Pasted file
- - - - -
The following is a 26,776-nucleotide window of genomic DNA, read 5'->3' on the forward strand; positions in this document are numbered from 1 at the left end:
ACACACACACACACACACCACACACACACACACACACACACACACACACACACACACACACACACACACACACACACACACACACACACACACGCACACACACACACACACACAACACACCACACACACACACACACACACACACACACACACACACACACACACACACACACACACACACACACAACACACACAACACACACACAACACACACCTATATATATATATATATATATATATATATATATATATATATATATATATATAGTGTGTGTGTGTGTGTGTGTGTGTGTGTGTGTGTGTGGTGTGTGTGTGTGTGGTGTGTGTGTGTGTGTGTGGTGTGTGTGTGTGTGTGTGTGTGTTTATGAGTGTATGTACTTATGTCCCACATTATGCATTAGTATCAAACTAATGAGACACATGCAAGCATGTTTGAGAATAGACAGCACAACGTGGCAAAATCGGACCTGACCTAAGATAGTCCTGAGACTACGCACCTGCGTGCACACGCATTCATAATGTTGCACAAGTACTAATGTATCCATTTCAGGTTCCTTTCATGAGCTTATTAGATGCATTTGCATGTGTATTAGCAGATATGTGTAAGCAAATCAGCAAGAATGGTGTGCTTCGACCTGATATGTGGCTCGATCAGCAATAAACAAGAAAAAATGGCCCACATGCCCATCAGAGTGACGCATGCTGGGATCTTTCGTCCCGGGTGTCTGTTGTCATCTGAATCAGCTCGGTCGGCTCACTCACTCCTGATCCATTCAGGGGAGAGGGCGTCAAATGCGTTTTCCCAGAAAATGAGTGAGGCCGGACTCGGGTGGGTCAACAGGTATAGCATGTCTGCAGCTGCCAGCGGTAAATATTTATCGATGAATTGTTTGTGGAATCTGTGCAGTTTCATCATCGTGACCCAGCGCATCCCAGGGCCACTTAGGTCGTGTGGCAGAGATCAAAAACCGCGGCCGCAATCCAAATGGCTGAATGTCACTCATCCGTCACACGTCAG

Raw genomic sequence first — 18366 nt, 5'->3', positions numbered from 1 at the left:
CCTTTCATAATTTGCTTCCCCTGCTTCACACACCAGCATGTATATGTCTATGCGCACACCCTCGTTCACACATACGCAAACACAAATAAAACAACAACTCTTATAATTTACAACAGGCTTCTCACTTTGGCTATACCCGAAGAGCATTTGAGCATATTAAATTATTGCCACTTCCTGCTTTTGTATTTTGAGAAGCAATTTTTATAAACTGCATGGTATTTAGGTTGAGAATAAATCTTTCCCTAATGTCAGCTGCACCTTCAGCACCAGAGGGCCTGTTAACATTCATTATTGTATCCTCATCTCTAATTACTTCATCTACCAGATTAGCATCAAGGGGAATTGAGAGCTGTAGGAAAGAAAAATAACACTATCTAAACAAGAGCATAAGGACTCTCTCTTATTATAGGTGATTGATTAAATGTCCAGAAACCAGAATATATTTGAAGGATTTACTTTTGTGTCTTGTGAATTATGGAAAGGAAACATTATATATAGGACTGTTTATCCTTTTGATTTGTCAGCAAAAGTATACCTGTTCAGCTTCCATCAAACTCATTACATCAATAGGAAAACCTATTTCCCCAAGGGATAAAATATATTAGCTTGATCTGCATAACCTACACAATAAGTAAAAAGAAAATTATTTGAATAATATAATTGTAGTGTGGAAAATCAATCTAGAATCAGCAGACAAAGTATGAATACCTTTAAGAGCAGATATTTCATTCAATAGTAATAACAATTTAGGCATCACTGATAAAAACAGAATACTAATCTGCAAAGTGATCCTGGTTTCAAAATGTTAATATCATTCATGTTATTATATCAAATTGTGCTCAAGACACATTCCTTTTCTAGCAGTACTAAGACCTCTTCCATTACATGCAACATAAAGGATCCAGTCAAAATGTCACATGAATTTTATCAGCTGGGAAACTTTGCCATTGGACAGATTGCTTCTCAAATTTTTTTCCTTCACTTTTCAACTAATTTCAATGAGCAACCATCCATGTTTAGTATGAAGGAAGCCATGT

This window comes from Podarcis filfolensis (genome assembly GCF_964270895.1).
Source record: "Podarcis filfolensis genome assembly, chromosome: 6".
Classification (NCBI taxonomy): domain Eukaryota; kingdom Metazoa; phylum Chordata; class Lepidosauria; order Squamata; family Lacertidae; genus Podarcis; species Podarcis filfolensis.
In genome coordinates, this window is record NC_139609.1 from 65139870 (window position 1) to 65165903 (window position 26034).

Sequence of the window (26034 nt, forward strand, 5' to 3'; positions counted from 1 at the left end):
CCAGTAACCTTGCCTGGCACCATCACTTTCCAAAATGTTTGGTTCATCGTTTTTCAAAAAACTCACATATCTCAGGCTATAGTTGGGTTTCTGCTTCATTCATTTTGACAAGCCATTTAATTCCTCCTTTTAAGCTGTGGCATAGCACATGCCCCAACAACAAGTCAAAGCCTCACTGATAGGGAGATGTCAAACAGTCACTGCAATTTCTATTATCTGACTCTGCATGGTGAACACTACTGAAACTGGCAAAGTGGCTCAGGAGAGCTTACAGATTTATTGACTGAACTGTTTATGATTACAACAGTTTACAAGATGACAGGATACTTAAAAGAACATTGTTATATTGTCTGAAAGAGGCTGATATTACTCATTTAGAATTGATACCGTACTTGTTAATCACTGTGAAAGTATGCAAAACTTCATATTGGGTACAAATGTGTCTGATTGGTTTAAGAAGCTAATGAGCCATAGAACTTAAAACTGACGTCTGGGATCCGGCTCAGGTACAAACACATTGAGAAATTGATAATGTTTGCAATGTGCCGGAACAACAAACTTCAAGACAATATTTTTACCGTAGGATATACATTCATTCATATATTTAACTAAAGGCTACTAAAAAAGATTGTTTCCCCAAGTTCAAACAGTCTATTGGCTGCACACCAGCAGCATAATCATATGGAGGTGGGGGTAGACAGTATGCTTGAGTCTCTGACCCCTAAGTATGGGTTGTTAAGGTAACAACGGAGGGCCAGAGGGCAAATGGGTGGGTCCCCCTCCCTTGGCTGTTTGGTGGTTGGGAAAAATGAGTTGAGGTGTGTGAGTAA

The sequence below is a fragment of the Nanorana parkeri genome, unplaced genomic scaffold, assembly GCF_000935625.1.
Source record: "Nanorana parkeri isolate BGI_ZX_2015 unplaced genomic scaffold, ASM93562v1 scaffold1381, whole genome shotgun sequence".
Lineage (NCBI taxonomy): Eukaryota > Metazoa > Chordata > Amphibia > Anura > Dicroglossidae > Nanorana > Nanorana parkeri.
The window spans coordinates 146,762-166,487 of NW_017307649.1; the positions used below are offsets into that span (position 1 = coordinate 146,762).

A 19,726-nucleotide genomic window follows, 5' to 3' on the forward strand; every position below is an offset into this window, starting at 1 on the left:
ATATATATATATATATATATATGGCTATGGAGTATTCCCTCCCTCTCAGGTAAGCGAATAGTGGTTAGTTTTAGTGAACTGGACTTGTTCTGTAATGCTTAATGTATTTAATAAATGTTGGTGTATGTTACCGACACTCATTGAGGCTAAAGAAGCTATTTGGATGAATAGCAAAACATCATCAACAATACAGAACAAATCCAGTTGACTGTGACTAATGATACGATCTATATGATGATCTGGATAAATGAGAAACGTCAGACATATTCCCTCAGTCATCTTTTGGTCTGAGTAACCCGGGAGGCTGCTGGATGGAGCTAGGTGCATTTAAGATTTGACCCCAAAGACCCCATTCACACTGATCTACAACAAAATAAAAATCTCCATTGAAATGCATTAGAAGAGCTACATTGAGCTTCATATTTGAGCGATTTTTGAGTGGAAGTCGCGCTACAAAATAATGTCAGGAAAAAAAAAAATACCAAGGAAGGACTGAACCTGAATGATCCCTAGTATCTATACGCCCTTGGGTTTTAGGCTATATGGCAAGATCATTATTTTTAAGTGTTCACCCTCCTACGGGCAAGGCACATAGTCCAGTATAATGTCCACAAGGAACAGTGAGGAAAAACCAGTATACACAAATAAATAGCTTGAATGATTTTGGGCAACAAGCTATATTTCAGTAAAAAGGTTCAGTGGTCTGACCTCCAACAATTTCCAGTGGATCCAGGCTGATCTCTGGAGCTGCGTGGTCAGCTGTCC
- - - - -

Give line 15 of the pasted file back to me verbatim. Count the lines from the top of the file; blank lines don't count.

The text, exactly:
A 19,726-nucleotide genomic window follows, 5' to 3' on the forward strand; every position below is an offset into this window, starting at 1 on the left: